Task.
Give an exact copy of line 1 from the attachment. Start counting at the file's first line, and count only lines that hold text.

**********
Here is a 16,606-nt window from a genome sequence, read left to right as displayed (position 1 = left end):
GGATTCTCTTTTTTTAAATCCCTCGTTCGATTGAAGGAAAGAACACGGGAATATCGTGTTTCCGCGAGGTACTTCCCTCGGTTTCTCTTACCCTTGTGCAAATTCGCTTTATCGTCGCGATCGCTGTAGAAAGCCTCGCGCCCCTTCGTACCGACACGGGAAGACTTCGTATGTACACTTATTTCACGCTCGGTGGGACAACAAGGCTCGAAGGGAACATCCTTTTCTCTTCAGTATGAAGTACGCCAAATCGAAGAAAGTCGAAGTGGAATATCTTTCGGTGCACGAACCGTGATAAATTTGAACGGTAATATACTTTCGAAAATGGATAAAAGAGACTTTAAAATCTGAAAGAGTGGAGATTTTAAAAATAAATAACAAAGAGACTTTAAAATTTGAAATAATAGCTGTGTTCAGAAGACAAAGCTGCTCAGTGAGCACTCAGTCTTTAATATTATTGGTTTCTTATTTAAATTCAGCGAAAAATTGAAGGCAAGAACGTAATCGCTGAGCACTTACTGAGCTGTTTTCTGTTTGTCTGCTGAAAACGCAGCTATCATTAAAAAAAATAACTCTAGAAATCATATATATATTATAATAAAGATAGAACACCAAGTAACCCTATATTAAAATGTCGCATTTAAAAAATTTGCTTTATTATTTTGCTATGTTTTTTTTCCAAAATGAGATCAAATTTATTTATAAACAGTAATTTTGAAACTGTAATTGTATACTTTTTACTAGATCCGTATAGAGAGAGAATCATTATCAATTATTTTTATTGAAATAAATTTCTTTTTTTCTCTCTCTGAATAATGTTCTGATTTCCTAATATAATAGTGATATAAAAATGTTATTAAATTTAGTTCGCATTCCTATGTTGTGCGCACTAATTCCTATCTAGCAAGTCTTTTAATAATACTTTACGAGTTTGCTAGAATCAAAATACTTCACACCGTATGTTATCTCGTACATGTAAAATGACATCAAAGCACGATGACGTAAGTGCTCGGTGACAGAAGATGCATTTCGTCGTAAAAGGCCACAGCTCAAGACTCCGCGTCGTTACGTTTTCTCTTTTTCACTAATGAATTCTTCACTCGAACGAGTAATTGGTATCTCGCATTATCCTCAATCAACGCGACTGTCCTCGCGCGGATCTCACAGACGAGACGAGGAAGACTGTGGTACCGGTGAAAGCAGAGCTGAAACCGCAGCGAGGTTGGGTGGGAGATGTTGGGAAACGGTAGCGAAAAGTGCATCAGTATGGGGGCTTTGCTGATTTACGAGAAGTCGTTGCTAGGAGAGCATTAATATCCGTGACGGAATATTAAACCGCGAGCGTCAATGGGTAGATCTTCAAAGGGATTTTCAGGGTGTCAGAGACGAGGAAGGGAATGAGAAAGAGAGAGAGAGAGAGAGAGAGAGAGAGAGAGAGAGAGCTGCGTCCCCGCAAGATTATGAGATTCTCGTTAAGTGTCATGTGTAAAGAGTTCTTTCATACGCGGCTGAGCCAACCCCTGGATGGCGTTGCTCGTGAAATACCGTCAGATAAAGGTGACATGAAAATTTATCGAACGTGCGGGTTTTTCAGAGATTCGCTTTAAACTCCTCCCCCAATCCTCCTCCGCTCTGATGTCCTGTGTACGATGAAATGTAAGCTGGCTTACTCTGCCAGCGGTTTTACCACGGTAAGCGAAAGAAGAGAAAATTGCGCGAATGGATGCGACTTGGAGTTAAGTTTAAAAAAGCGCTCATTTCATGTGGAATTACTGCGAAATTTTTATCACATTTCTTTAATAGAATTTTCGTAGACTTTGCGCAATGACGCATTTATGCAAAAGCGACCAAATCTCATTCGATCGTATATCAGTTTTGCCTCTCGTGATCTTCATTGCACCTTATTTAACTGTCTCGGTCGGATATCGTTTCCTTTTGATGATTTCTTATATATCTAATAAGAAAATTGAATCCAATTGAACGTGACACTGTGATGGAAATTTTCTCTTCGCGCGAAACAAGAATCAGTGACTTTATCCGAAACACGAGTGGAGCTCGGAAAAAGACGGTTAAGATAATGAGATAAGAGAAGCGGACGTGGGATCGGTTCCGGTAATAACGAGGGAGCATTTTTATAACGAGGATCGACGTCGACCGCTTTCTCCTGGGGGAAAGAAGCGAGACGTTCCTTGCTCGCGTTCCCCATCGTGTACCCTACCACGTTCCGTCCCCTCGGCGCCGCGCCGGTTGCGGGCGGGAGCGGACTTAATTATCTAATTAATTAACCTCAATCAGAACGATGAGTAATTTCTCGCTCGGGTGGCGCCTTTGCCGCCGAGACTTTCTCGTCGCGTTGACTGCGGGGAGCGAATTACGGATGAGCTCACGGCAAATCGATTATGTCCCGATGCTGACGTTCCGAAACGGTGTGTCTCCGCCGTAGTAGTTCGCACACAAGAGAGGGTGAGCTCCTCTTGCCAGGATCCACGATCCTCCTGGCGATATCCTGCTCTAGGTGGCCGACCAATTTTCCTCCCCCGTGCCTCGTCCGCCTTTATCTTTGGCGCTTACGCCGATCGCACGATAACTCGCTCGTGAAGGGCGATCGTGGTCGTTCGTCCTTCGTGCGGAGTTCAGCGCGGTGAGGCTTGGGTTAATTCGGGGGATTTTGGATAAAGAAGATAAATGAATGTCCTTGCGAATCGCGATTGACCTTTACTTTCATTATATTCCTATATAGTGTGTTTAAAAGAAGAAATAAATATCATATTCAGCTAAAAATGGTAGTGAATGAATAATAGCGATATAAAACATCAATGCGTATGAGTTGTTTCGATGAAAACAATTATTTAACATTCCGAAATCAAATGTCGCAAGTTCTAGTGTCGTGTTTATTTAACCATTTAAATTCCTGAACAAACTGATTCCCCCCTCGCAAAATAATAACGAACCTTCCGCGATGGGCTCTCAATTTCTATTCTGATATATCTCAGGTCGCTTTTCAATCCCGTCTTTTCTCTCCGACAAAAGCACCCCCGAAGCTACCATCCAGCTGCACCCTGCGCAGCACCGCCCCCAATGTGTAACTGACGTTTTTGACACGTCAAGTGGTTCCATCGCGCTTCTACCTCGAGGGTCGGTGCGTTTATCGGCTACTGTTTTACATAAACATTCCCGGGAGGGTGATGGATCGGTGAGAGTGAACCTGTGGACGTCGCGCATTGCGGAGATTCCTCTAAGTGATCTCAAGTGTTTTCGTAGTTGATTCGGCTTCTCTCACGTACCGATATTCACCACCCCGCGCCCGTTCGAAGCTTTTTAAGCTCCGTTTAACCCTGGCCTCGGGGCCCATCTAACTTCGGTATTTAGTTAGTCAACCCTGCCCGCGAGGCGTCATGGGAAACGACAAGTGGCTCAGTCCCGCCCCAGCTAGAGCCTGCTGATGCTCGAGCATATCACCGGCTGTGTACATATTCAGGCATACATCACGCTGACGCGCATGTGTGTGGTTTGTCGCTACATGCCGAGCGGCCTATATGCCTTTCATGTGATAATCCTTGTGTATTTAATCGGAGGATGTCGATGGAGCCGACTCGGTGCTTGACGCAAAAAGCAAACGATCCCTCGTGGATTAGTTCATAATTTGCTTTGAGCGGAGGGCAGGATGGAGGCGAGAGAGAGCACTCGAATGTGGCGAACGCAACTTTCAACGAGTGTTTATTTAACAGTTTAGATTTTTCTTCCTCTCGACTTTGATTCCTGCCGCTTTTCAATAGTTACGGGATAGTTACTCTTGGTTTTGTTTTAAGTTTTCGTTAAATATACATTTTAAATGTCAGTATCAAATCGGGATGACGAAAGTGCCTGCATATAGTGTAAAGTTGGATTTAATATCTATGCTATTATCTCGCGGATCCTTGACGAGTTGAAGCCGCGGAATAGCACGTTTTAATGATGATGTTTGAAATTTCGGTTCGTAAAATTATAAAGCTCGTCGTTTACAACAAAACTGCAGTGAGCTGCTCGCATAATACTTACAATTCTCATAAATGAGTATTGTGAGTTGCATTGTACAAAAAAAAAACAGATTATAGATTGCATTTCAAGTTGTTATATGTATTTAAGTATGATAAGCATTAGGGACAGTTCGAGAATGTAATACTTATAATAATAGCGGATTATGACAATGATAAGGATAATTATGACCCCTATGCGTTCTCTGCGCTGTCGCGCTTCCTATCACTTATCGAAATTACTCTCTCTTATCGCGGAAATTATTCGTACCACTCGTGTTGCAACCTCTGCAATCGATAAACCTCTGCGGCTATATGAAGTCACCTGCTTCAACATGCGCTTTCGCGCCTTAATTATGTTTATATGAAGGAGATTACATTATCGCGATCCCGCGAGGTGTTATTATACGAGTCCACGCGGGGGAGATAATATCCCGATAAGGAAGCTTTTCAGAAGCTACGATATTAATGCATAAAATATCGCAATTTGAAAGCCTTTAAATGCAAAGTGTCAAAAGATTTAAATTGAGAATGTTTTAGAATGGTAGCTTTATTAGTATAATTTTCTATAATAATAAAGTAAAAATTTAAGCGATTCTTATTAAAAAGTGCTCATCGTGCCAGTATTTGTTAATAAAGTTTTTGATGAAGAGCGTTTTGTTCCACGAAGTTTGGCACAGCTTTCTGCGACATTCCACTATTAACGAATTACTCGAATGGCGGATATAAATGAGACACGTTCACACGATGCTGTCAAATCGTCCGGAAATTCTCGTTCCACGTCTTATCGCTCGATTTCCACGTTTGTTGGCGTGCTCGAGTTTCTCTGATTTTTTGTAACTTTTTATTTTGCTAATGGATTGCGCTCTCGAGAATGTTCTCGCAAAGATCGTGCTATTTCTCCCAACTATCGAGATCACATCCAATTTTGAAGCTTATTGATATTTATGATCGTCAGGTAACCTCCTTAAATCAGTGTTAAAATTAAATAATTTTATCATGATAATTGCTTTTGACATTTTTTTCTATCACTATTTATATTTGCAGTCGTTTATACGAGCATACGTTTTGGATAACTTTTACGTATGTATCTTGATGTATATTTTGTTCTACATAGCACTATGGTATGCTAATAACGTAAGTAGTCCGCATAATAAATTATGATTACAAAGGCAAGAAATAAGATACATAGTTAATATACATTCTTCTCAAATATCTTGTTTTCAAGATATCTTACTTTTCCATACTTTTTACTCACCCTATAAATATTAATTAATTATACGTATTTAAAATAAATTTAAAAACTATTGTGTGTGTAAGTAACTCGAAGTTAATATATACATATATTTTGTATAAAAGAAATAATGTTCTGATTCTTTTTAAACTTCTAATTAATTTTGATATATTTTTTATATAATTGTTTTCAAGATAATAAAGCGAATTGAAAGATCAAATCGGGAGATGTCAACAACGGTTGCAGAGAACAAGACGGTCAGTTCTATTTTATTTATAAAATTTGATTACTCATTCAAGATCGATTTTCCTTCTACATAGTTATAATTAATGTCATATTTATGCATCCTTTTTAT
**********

Here is a 16,606-nt window from a genome sequence, read left to right as displayed (position 1 = left end):